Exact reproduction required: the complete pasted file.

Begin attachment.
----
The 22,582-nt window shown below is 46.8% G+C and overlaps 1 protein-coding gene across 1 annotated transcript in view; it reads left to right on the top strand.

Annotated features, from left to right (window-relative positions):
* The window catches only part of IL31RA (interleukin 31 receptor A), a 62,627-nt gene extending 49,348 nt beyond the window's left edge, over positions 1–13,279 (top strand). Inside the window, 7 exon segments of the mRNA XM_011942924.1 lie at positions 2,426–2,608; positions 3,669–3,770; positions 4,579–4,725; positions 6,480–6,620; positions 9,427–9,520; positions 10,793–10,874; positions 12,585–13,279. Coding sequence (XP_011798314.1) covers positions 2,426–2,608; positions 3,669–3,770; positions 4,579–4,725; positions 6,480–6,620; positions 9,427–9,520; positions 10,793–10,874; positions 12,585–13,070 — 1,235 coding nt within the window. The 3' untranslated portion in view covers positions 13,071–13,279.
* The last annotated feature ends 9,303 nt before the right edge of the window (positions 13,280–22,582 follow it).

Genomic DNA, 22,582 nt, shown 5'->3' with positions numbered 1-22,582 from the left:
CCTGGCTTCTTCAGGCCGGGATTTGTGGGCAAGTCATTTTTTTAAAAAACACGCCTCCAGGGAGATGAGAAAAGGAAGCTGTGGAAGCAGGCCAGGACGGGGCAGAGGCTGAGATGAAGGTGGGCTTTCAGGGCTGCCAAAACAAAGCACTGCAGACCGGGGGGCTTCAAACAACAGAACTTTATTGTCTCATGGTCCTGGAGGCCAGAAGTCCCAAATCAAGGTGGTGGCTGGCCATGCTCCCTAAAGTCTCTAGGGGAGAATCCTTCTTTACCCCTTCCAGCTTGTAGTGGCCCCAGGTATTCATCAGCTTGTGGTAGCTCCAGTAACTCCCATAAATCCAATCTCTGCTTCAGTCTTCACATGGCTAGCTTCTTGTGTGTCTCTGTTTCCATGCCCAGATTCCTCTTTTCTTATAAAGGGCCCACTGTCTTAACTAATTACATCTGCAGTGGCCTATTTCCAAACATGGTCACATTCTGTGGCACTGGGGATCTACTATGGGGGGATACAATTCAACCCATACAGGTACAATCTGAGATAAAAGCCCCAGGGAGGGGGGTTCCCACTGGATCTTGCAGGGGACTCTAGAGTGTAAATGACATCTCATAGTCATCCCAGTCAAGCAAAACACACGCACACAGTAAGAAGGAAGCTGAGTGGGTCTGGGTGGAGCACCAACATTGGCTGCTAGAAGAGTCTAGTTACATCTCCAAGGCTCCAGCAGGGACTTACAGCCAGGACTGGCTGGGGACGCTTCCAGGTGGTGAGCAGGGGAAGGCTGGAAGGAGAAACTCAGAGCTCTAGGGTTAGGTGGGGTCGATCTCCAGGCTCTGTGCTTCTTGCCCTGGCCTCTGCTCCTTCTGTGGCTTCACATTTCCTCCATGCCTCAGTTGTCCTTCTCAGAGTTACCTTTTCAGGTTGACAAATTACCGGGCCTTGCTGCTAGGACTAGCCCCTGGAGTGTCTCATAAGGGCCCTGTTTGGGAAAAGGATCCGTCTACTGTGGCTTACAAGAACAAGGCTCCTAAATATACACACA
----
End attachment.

The 22,582-nt window shown below is 46.8% G+C and overlaps 1 protein-coding gene across 1 annotated transcript in view; it reads left to right on the top strand.

Annotated features, from left to right (window-relative positions):
* The window catches only part of IL31RA (interleukin 31 receptor A), a 62,627-nt gene extending 49,348 nt beyond the window's left edge, over positions 1–13,279 (top strand). Inside the window, 7 exon segments of the mRNA XM_011942924.1 lie at positions 2,426–2,608; positions 3,669–3,770; positions 4,579–4,725; positions 6,480–6,620; positions 9,427–9,520; positions 10,793–10,874; positions 12,585–13,279. Coding sequence (XP_011798314.1) covers positions 2,426–2,608; positions 3,669–3,770; positions 4,579–4,725; positions 6,480–6,620; positions 9,427–9,520; positions 10,793–10,874; positions 12,585–13,070 — 1,235 coding nt within the window. The 3' untranslated portion in view covers positions 13,071–13,279.
* The last annotated feature ends 9,303 nt before the right edge of the window (positions 13,280–22,582 follow it).

Genomic DNA, 22,582 nt, shown 5'->3' with positions numbered 1-22,582 from the left:
CCTGGCTTCTTCAGGCCGGGATTTGTGGGCAAGTCATTTTTTTAAAAAACACGCCTCCAGGGAGATGAGAAAAGGAAGCTGTGGAAGCAGGCCAGGACGGGGCAGAGGCTGAGATGAAGGTGGGCTTTCAGGGCTGCCAAAACAAAGCACTGCAGACCGGGGGGCTTCAAACAACAGAACTTTATTGTCTCATGGTCCTGGAGGCCAGAAGTCCCAAATCAAGGTGGTGGCTGGCCATGCTCCCTAAAGTCTCTAGGGGAGAATCCTTCTTTACCCCTTCCAGCTTGTAGTGGCCCCAGGTATTCATCAGCTTGTGGTAGCTCCAGTAACTCCCATAAATCCAATCTCTGCTTCAGTCTTCACATGGCTAGCTTCTTGTGTGTCTCTGTTTCCATGCCCAGATTCCTCTTTTCTTATAAAGGGCCCACTGTCTTAACTAATTACATCTGCAGTGGCCTATTTCCAAACATGGTCACATTCTGTGGCACTGGGGATCTACTATGGGGGGATACAATTCAACCCATACAGGTACAATCTGAGATAAAAGCCCCAGGGAGGGGGGTTCCCACTGGATCTTGCAGGGGACTCTAGAGTGTAAATGACATCTCATAGTCATCCCAGTCAAGCAAAACACACGCACACAGTAAGAAGGAAGCTGAGTGGGTCTGGGTGGAGCACCAACATTGGCTGCTAGAAGAGTCTAGTTACATCTCCAAGGCTCCAGCAGGGACTTACAGCCAGGACTGGCTGGGGACGCTTCCAGGTGGTGAGCAGGGGAAGGCTGGAAGGAGAAACTCAGAGCTCTAGGGTTAGGTGGGGTCGATCTCCAGGCTCTGTGCTTCTTGCCCTGGCCTCTGCTCCTTCTGTGGCTTCACATTTCCTCCATGCCTCAGTTGTCCTTCTCAGAGTTACCTTTTCAGGTTGACAAATTACCGGGCCTTGCTGCTAGGACTAGCCCCTGGAGTGTCTCATAAGGGCCCTGTTTGGGAAAAGGATCCGTCTACTGTGGCTTACAAGAACAAGGCTCCTAAATATACACACA